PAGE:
Magic City, Magic Money: Art Basel in Miami

Dubbed “the world’s premier contemporary art fair” by Artspace, Art Basel is a hybrid art fair, nightlife curator, and epicenter of the international party scene. (As one gallerist told Departures, “When I found Paris Hilton in an elevator drunk…I thought, ‘This is not about art anymore.’”) Today, Art Basel has three locations across the globe—the eponymous Basel in Switzerland, as well as offshoots in Miami Beach and Hong Kong—and draws hordes of artists, art collectors, nightlife hoppers, celebrities, Instagram influencers (look no further than mega-couple Hannah Bronfman and Brendan Fallis, who met at Art Basel Miami), and probably more than a few Hiltons.

Ironically, Art Basel got its start in the 1970s as a reaction against that kind of extreme decadence. Concerned by the overt consumerism of Art Cologne, a popular art fair in Germany, Ernst Beyeler, Trudl Bruckner, and Balz Hilt founded Art Basel as an intentionally thoughtful market, where sellers and buyers with an affinity for the cosmopolitan could gather and engage with the best in contemporary art—then, take some of it home.

Over the 1980s and 1990s, the fair expanded in both popularity and scale. The Beyeler, Bruckner, and Hilt trio spent ten years scoping out locations for an American offshoot, eventually landing on Miami, which they saw as a “neutral zone” (just like Basel in Switzerland) between North and South America, due to the city’s majority Latinx population. Launched in 2002, the Miami fair was specifically tailored to tap into the city’s vibrant club scene as a way to draw in younger artists and audiences. The first fair featured 160 galleries from 23 countries, drawing in some 30,000 visitors, and quickly exploded into an annual spectacle of art, celebrity, and debauchery. It’s also a major economic engine: Artsy reported in 2014 that the Miami fair, which takes place annually in the first week of December, “generates an estimated half-billion dollars of economic activity during its week-long stay.”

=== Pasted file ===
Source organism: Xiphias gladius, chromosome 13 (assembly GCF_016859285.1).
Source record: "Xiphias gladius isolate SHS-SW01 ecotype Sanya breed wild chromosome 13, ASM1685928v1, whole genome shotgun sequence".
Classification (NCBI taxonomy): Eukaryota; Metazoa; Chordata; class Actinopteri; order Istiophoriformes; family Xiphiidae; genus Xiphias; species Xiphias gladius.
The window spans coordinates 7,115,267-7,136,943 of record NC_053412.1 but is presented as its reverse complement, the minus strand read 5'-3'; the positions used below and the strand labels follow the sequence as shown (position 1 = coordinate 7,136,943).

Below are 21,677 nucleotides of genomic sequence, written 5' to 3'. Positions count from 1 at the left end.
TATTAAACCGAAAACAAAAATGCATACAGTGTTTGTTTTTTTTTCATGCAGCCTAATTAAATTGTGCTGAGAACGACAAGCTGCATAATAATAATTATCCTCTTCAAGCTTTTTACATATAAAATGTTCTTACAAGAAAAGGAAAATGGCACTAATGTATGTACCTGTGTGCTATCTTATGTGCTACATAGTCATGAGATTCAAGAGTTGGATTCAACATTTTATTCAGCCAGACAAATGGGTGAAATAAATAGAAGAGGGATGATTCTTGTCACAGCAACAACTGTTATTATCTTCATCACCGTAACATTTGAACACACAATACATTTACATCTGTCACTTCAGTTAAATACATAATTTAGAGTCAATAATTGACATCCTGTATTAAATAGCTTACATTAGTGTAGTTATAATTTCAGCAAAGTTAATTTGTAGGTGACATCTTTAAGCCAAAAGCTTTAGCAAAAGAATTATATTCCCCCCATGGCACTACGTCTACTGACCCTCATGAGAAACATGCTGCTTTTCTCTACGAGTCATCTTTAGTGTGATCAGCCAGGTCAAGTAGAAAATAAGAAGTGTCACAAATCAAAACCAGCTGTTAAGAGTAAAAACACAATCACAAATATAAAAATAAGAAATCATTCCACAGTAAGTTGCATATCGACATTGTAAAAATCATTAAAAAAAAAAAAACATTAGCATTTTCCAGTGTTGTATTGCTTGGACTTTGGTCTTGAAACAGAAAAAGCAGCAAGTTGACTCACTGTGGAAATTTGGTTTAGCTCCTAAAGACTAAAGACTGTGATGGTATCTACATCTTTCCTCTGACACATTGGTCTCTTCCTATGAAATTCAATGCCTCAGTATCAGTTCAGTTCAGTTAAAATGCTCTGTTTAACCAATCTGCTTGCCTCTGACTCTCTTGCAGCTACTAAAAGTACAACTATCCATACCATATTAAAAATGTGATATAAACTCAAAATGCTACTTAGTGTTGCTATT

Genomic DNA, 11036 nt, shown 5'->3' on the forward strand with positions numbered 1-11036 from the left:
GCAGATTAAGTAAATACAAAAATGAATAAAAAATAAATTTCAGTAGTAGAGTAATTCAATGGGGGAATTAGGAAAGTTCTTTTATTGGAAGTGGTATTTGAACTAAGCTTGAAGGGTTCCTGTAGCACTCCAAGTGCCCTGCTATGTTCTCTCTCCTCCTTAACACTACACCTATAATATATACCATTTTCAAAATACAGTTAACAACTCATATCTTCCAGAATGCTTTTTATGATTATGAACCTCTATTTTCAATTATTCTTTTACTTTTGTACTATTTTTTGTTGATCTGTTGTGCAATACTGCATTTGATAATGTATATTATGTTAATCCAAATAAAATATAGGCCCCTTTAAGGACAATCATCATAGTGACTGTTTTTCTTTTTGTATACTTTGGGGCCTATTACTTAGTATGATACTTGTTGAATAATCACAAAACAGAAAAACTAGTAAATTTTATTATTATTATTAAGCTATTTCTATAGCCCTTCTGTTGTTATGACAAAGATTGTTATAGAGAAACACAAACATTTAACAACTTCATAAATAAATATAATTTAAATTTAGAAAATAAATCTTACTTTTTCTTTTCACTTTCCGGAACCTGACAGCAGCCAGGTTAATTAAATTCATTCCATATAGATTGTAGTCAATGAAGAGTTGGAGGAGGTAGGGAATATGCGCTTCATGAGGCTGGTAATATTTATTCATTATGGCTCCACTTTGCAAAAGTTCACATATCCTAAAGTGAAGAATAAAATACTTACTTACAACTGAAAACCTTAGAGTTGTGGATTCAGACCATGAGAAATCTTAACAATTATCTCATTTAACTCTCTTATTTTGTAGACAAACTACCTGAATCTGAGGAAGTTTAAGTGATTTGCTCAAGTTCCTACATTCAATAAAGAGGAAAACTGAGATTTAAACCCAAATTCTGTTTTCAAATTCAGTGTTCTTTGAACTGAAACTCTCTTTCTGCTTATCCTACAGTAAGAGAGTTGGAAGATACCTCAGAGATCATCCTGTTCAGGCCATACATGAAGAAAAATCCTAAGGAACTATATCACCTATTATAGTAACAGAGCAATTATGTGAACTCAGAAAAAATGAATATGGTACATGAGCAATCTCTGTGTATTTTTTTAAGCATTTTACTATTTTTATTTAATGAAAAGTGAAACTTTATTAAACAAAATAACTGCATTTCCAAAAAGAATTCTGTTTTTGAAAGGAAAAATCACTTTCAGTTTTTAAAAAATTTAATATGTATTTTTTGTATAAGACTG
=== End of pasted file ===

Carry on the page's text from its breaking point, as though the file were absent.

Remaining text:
As its Miami and Hong Kong outposts indicate, Art Basel is a global brand looking to increase its impact. In 2016, it announced plans to launch a global cities initiative, through which cities can collaborate with Art Basel and produce smaller-scale events that support their burgeoning arts scenes. In an interview, Marc Spiegler, the director of Art Basel Global, explained that the initiative would focus on sharing Art Basel’s mission on a larger global scale. “Art Basel creates as many possibilities for as many artists all over the world as possible,” Spiegler said. “That’s our job: to build patronage, private and public, for as many artists as possible.”

In this respect, the plan, called Cities—Art Basel loves a good noun—is indebted to economist Richard Florida, who argues persistently and, in some circles, infamously, that because creativity fuels economic expansion, cities should restructure their development opportunities to appeal to the “creative class,” a category that includes anyone who aims to “create meaningful new forms.” (According to Florida, this encompasses 30% of the US workforce, in what one imagines might be news to some of the US workforce.)

But even as Art Basel looks to expand its global presence, art remains the core of its focus; it’s what draws over 70,000 visitors to Miami each December. Art Basel Miami has something for everyone, whether you’re looking to buy art from one of the more than 250 participating galleries or run into a celebrity (inebriated or otherwise) in an elevator; it’s a place where ambition is a given and desire runs naked.

Sarah Cooke